EAST RUTHERFORD, N.J. -- The issues regarding Dez Bryant off the field don’t matter now.
He’s got a pending domestic violence case hanging over him and rules he must follow to help stay out of trouble.
What matters now for Bryant is on-the-field stuff.
Every time you ask Jason Garrett about Bryant’s work as a professional football player, he says it’s been outstanding.
The Cowboys visit the defending Super Bowl champion New York Giants on Wednesday night at MetLife Stadium. These are the games Bryant likes to play in.
Something on the line.
As talented as Bryant is, elite receiver isn’t something you can place on his resume. In reality, other players drafted or signed in 2009 or 2010 have become more accomplished.
Take the lead receiver for the Giants: Hakeem Nicks. In three NFL seasons, he’s got two 1,000-yard seasons. Bryant, a first-round pick in 2010, has yet to reach that milestone once.
How about Mike Wallace of the Pittsburgh Steelers? In three NFL seasons, Wallace has two 1,000-yard seasons and 24 touchdowns. Another Steelers receiver, Antonio Brown, caught 69 passes for 1,108 yards and two touchdowns in 2011. He was drafted the same year as Bryant, who has yet to catch more than 63 passes in a single-season.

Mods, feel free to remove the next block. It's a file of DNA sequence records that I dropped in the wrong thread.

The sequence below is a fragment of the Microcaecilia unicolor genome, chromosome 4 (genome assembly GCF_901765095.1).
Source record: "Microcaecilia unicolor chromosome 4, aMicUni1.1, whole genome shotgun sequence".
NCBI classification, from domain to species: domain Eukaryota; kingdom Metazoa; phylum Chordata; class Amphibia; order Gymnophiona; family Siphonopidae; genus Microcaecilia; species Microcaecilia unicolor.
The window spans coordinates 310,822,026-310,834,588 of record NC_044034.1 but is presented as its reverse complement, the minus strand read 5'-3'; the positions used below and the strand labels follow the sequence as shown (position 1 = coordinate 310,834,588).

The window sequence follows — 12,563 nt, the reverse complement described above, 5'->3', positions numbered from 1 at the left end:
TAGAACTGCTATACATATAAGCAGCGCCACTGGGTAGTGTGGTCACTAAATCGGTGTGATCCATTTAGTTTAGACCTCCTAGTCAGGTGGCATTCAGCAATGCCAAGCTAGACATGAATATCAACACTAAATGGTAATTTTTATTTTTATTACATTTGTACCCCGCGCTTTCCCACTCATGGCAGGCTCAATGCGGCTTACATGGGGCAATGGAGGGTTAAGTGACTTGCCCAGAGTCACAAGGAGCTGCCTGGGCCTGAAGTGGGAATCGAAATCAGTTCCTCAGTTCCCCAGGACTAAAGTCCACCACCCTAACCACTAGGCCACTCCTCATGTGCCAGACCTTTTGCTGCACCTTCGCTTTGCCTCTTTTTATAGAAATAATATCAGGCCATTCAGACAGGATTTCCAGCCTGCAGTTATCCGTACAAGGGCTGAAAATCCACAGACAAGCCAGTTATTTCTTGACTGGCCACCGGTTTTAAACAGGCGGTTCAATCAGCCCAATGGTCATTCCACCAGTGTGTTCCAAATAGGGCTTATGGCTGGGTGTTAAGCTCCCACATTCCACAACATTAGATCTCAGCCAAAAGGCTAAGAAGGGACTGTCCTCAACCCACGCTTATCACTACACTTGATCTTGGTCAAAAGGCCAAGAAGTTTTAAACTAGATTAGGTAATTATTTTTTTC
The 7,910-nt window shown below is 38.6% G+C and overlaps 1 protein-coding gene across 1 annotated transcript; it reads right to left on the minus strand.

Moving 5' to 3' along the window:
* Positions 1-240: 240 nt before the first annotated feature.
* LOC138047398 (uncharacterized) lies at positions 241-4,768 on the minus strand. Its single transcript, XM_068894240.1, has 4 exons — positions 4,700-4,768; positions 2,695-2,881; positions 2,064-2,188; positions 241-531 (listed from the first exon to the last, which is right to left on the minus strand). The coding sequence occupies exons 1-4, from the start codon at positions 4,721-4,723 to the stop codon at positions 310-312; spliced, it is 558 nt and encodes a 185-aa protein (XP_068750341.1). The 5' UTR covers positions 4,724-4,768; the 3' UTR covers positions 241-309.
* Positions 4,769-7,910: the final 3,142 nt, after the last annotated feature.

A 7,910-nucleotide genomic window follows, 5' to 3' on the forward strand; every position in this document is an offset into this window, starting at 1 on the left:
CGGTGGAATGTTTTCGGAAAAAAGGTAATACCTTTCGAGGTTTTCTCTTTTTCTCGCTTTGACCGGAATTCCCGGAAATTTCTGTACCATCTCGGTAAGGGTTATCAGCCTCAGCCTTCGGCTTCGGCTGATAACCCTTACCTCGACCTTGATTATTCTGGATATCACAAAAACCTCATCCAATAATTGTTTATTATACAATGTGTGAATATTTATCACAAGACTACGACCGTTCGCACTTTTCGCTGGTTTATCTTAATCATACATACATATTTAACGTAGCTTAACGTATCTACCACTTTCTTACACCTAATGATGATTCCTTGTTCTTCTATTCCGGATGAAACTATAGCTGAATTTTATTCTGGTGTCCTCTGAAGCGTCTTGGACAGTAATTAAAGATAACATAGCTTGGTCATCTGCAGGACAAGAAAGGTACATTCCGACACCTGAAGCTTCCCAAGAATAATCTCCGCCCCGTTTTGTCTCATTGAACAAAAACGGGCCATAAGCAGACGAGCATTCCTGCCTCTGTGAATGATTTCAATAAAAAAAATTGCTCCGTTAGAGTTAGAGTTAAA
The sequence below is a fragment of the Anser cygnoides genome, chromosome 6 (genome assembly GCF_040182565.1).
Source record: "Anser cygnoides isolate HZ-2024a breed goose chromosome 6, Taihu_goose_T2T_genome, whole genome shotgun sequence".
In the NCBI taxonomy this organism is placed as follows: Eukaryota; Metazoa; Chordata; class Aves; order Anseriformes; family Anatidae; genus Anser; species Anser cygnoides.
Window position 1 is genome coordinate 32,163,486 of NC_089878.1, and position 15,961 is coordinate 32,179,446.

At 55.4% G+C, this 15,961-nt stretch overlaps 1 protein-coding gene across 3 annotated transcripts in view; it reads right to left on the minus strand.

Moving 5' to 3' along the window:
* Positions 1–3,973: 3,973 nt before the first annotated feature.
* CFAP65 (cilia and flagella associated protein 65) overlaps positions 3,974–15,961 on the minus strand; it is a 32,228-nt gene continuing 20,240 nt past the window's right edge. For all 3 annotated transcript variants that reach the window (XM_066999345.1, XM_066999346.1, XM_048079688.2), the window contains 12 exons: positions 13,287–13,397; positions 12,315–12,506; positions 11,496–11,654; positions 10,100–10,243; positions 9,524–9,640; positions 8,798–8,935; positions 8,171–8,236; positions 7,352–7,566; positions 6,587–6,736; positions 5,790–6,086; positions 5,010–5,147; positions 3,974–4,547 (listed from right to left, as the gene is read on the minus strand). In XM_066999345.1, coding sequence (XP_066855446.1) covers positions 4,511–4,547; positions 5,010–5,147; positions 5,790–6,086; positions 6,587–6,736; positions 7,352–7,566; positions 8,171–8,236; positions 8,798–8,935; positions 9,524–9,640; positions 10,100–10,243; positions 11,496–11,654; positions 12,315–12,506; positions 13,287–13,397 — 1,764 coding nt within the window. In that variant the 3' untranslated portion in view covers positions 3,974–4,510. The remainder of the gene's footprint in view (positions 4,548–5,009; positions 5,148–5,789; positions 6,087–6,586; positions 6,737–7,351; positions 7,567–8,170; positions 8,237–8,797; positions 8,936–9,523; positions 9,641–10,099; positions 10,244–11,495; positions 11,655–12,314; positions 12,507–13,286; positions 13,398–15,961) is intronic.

When you round up his off-the-field stuff and the fact he hasn't taken over, it makes you wonder if he’s worth all this trouble.
"I think he’s more focused," wide receivers coach Jimmy Robinson said. "I think he’s more intent on really improving. That speaks of a more mature young man."
As Bryant enters his third NFL season, he has a firm command of the offense and has a zen-like focus on the field. Some NFL experts tell you that wide receivers begin to show major improvements during Year 3.
The Cowboys believe at some point Bryant will take over games. It’s not about getting 100-yard games, though Bryant has just one on his resume. It’s about becoming a dominant force in the passing game.
We’re still waiting for Bryant's moment.
"But obviously, we’ve got to get the ball to him more to go over 100 yards," Robinson said. "That’s part of our job as coaches, to try to get the ball to the playmakers. He’s one of our key playmakers. That doesn’t mean we’re going to force the ball to him, because we’ve got a lot of playmakers. He’s got to hold up his end of that in terms of getting open, win on those one-on-one situations where we feel like he should win."
Wednesday night against the Giants would be a good start.